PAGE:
Africa and climate change: Time for urgent action
African leaders and negotiators came to COP26 with well-coordinated joint policy positions and high ambition. But the result fell short of what they need.
Despite African leaders and negotiators achieving some progress on key African priorities at COP26, ultimately the final outcomes were incommensurate with the scale of the continent’s needs.
Wins included keeping alive the aim to limit warming to 1.5 degrees, the call to at least double Adaptation finance by 2025, some progress on Article 6 (a potential opportunity for African carbon trading) and agreements on preventing deforestation, with a pledge of $1.5 billion dedicated to protecting the forests and peatlands of the Congo Basin in recognition of its importance as a global carbon sink. And a major South African deal to assist a ‘just’ transition away from coal was a further win.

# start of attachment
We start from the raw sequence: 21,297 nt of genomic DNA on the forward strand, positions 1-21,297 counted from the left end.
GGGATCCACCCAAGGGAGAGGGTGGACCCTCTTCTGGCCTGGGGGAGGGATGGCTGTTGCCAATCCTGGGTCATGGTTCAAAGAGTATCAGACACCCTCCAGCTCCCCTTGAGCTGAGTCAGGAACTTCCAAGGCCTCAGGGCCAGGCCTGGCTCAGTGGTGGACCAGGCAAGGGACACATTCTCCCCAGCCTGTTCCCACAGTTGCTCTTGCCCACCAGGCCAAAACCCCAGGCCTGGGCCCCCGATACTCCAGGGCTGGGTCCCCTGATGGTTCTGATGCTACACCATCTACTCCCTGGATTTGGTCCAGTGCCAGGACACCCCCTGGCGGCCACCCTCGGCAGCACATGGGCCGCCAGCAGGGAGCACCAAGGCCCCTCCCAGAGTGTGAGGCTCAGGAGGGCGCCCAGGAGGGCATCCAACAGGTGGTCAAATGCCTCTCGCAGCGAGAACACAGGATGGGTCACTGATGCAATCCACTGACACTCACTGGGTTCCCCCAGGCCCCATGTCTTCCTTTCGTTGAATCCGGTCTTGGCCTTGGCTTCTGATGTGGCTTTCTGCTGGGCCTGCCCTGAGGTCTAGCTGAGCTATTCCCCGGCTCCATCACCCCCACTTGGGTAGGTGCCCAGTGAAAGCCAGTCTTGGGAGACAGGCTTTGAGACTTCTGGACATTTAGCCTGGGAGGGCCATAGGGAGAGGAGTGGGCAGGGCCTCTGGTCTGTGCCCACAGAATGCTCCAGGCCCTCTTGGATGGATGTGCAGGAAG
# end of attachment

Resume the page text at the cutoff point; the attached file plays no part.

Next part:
However, there was little focus on nature-based solutions (NBS), lacklustre action on loss and damage, and no progress towards an agenda item on ‘special needs and circumstances for Africa’ which reflects the disagreement within the wider least-developed countries (LDC) group. As preparations begin for the ‘Africa’ COP27 in Egypt in November, urgent action is needed to build on Glasgow’s unfinished business.
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